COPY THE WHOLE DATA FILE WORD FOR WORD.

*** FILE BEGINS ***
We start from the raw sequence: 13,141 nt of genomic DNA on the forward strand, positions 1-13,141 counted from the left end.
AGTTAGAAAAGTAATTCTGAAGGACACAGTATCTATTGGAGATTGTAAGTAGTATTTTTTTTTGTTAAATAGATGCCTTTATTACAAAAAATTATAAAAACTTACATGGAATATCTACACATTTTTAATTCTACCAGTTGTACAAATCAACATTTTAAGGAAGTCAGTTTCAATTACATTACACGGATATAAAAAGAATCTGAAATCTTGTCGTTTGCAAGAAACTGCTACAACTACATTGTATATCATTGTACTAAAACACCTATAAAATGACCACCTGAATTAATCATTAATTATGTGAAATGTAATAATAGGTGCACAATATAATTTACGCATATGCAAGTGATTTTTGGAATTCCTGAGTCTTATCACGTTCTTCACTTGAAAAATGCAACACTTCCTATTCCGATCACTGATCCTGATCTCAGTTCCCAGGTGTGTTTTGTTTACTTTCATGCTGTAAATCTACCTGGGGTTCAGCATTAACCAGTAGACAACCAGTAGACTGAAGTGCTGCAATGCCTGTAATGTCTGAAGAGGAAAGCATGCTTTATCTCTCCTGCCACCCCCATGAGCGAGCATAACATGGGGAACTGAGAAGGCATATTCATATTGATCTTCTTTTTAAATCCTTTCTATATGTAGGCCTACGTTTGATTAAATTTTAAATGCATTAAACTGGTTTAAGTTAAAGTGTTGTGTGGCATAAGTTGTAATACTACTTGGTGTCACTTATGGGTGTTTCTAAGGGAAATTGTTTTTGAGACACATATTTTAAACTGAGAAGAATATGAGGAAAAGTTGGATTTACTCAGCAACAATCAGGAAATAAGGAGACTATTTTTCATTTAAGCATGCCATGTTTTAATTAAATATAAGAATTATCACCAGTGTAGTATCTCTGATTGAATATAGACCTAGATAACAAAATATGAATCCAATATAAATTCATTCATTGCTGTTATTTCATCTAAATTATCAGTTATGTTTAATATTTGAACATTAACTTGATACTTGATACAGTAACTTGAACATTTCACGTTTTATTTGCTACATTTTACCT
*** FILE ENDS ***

We start from the raw sequence: 13,141 nt of genomic DNA on the forward strand, positions 1-13,141 counted from the left end.
AGTTAGAAAAGTAATTCTGAAGGACACAGTATCTATTGGAGATTGTAAGTAGTATTTTTTTTTGTTAAATAGATGCCTTTATTACAAAAAATTATAAAAACTTACATGGAATATCTACACATTTTTAATTCTACCAGTTGTACAAATCAACATTTTAAGGAAGTCAGTTTCAATTACATTACACGGATATAAAAAGAATCTGAAATCTTGTCGTTTGCAAGAAACTGCTACAACTACATTGTATATCATTGTACTAAAACACCTATAAAATGACCACCTGAATTAATCATTAATTATGTGAAATGTAATAATAGGTGCACAATATAATTTACGCATATGCAAGTGATTTTTGGAATTCCTGAGTCTTATCACGTTCTTCACTTGAAAAATGCAACACTTCCTATTCCGATCACTGATCCTGATCTCAGTTCCCAGGTGTGTTTTGTTTACTTTCATGCTGTAAATCTACCTGGGGTTCAGCATTAACCAGTAGACAACCAGTAGACTGAAGTGCTGCAATGCCTGTAATGTCTGAAGAGGAAAGCATGCTTTATCTCTCCTGCCACCCCCATGAGCGAGCATAACATGGGGAACTGAGAAGGCATATTCATATTGATCTTCTTTTTAAATCCTTTCTATATGTAGGCCTACGTTTGATTAAATTTTAAATGCATTAAACTGGTTTAAGTTAAAGTGTTGTGTGGCATAAGTTGTAATACTACTTGGTGTCACTTATGGGTGTTTCTAAGGGAAATTGTTTTTGAGACACATATTTTAAACTGAGAAGAATATGAGGAAAAGTTGGATTTACTCAGCAACAATCAGGAAATAAGGAGACTATTTTTCATTTAAGCATGCCATGTTTTAATTAAATATAAGAATTATCACCAGTGTAGTATCTCTGATTGAATATAGACCTAGATAACAAAATATGAATCCAATATAAATTCATTCATTGCTGTTATTTCATCTAAATTATCAGTTATGTTTAATATTTGAACATTAACTTGATACTTGATACAGTAACTTGAACATTTCACGTTTTATTTGCTACATTTTACCT